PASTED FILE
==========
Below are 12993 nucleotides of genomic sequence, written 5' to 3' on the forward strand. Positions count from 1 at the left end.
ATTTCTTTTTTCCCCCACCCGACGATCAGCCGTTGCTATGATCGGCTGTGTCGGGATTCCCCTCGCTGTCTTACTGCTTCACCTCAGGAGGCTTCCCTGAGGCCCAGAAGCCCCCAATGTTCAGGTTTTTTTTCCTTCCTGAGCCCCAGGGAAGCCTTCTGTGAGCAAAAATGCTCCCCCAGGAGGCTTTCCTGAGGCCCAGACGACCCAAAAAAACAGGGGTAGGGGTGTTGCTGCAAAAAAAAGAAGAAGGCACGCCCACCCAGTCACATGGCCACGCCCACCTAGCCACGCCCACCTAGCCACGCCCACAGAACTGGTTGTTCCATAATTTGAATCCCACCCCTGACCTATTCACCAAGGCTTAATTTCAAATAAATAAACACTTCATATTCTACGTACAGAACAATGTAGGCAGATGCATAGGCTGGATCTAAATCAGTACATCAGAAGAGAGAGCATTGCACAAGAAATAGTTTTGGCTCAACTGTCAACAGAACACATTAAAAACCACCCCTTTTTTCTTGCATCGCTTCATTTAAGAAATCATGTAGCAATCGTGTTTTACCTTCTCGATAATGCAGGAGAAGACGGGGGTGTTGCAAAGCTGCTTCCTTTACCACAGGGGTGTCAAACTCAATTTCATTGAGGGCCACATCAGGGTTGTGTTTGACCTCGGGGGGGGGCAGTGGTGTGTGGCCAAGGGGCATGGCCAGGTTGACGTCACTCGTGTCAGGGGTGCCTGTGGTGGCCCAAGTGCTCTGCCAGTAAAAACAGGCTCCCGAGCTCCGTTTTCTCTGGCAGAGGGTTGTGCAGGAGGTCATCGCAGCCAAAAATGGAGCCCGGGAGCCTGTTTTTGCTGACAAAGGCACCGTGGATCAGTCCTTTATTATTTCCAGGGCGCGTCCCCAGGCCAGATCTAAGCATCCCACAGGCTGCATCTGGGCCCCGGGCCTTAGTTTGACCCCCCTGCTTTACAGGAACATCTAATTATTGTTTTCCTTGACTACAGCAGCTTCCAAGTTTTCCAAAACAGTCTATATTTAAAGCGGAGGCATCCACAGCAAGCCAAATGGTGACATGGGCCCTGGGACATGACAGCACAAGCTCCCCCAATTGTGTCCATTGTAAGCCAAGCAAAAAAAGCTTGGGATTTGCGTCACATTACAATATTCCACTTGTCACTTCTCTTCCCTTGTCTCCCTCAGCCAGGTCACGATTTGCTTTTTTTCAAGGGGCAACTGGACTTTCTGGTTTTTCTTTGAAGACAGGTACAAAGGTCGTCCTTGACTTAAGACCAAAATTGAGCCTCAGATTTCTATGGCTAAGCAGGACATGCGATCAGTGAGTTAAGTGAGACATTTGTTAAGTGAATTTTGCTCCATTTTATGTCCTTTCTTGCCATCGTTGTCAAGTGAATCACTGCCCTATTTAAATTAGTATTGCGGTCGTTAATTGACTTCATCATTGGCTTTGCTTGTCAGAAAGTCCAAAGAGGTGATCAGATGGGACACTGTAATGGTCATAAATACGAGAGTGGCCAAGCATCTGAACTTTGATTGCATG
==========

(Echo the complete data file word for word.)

Below are 12993 nucleotides of genomic sequence, written 5' to 3' on the forward strand. Positions count from 1 at the left end.
ATTTCTTTTTTCCCCCACCCGACGATCAGCCGTTGCTATGATCGGCTGTGTCGGGATTCCCCTCGCTGTCTTACTGCTTCACCTCAGGAGGCTTCCCTGAGGCCCAGAAGCCCCCAATGTTCAGGTTTTTTTTCCTTCCTGAGCCCCAGGGAAGCCTTCTGTGAGCAAAAATGCTCCCCCAGGAGGCTTTCCTGAGGCCCAGACGACCCAAAAAAACAGGGGTAGGGGTGTTGCTGCAAAAAAAAGAAGAAGGCACGCCCACCCAGTCACATGGCCACGCCCACCTAGCCACGCCCACCTAGCCACGCCCACAGAACTGGTTGTTCCATAATTTGAATCCCACCCCTGACCTATTCACCAAGGCTTAATTTCAAATAAATAAACACTTCATATTCTACGTACAGAACAATGTAGGCAGATGCATAGGCTGGATCTAAATCAGTACATCAGAAGAGAGAGCATTGCACAAGAAATAGTTTTGGCTCAACTGTCAACAGAACACATTAAAAACCACCCCTTTTTTCTTGCATCGCTTCATTTAAGAAATCATGTAGCAATCGTGTTTTACCTTCTCGATAATGCAGGAGAAGACGGGGGTGTTGCAAAGCTGCTTCCTTTACCACAGGGGTGTCAAACTCAATTTCATTGAGGGCCACATCAGGGTTGTGTTTGACCTCGGGGGGGGGCAGTGGTGTGTGGCCAAGGGGCATGGCCAGGTTGACGTCACTCGTGTCAGGGGTGCCTGTGGTGGCCCAAGTGCTCTGCCAGTAAAAACAGGCTCCCGAGCTCCGTTTTCTCTGGCAGAGGGTTGTGCAGGAGGTCATCGCAGCCAAAAATGGAGCCCGGGAGCCTGTTTTTGCTGACAAAGGCACCGTGGATCAGTCCTTTATTATTTCCAGGGCGCGTCCCCAGGCCAGATCTAAGCATCCCACAGGCTGCATCTGGGCCCCGGGCCTTAGTTTGACCCCCCTGCTTTACAGGAACATCTAATTATTGTTTTCCTTGACTACAGCAGCTTCCAAGTTTTCCAAAACAGTCTATATTTAAAGCGGAGGCATCCACAGCAAGCCAAATGGTGACATGGGCCCTGGGACATGACAGCACAAGCTCCCCCAATTGTGTCCATTGTAAGCCAAGCAAAAAAAGCTTGGGATTTGCGTCACATTACAATATTCCACTTGTCACTTCTCTTCCCTTGTCTCCCTCAGCCAGGTCACGATTTGCTTTTTTTCAAGGGGCAACTGGACTTTCTGGTTTTTCTTTGAAGACAGGTACAAAGGTCGTCCTTGACTTAAGACCAAAATTGAGCCTCAGATTTCTATGGCTAAGCAGGACATGCGATCAGTGAGTTAAGTGAGACATTTGTTAAGTGAATTTTGCTCCATTTTATGTCCTTTCTTGCCATCGTTGTCAAGTGAATCACTGCCCTATTTAAATTAGTATTGCGGTCGTTAATTGACTTCATCATTGGCTTTGCTTGTCAGAAAGTCCAAAGAGGTGATCAGATGGGACACTGTAATGGTCATAAATACGAGAGTGGCCAAGCATCTGAACTTTGATTGCATG